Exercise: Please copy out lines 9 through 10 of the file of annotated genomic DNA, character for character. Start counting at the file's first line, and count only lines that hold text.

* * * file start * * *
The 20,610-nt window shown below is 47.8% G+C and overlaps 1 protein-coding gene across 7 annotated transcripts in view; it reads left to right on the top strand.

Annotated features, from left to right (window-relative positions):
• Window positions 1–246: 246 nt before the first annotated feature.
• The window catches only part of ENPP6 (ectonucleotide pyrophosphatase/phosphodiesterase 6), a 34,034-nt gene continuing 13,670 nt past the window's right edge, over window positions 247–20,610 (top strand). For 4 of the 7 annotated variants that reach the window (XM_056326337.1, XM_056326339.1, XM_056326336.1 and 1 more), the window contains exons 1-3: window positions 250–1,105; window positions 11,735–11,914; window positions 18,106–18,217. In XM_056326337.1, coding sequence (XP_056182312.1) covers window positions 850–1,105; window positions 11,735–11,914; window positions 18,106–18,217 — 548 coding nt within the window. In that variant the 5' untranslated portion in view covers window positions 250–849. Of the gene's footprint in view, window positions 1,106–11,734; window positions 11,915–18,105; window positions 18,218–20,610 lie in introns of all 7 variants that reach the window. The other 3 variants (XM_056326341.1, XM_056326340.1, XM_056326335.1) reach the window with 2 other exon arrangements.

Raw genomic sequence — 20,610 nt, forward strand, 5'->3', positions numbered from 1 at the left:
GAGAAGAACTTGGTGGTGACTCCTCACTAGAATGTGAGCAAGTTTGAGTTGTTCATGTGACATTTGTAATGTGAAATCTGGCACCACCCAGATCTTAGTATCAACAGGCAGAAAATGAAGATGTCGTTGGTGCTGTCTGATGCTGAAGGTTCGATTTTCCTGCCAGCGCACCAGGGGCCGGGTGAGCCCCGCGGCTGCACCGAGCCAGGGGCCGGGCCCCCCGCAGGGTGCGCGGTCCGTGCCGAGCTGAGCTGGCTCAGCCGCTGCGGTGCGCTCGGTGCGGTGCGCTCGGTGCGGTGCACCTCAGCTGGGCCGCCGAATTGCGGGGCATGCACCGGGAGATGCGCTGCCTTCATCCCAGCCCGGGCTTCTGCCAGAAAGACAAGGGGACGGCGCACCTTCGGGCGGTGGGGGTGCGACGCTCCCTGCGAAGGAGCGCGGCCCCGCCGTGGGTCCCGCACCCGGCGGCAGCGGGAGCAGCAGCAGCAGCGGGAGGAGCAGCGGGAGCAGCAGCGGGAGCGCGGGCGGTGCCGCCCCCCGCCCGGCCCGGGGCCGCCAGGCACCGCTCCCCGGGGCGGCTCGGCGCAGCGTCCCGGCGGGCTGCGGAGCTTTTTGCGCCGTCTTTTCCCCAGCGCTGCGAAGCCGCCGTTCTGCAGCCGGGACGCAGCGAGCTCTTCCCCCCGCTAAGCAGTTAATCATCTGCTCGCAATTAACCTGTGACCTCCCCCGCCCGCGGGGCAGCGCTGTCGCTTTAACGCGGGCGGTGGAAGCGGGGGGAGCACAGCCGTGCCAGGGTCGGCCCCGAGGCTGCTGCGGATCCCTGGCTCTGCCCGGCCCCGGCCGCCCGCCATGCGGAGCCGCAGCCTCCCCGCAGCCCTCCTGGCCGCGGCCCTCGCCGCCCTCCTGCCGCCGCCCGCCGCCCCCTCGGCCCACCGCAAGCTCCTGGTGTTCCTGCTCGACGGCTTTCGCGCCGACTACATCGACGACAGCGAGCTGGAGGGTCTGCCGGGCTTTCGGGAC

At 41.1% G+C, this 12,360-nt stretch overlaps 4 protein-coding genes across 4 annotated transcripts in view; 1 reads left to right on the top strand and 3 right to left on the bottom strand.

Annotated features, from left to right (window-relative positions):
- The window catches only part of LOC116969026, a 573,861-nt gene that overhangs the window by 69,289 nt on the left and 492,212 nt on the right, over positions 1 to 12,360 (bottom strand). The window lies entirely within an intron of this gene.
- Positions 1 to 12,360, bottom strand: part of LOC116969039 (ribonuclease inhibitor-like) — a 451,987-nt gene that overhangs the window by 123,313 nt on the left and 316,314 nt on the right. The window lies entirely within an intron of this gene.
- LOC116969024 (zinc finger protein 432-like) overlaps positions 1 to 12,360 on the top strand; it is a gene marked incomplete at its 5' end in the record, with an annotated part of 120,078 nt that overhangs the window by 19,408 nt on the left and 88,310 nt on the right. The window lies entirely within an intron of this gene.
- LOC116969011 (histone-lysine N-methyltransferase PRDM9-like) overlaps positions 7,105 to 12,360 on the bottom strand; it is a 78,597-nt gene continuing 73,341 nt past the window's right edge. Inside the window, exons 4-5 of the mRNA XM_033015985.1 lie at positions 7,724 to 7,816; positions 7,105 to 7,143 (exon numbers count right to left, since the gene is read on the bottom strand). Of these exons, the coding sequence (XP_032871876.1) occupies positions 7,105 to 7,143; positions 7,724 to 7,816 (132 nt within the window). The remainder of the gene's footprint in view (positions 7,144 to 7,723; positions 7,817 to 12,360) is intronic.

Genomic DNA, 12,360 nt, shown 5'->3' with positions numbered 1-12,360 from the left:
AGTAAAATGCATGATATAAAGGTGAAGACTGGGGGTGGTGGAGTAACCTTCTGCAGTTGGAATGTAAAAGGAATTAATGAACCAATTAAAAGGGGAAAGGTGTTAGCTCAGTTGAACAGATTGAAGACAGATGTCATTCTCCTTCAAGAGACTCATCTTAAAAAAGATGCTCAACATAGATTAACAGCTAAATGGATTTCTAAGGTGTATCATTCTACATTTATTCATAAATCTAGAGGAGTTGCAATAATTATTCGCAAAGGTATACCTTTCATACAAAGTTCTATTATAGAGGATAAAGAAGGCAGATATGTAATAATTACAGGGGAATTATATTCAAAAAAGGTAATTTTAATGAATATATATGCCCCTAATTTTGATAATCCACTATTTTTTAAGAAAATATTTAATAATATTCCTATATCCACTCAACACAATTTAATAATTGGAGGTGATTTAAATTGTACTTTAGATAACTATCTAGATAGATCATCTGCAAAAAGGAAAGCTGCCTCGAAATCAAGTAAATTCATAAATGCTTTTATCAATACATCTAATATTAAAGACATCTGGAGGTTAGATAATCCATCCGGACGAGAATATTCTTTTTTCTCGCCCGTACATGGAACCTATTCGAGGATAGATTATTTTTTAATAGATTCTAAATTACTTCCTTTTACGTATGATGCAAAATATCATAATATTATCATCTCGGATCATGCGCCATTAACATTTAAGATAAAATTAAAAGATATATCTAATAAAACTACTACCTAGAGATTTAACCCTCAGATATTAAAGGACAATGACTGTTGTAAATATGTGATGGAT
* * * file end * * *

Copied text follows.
- The window catches only part of LOC116969026, a 573,861-nt gene that overhangs the window by 69,289 nt on the left and 492,212 nt on the right, over positions 1 to 12,360 (bottom strand). The window lies entirely within an intron of this gene.
- Positions 1 to 12,360, bottom strand: part of LOC116969039 (ribonuclease inhibitor-like) — a 451,987-nt gene that overhangs the window by 123,313 nt on the left and 316,314 nt on the right. The window lies entirely within an intron of this gene.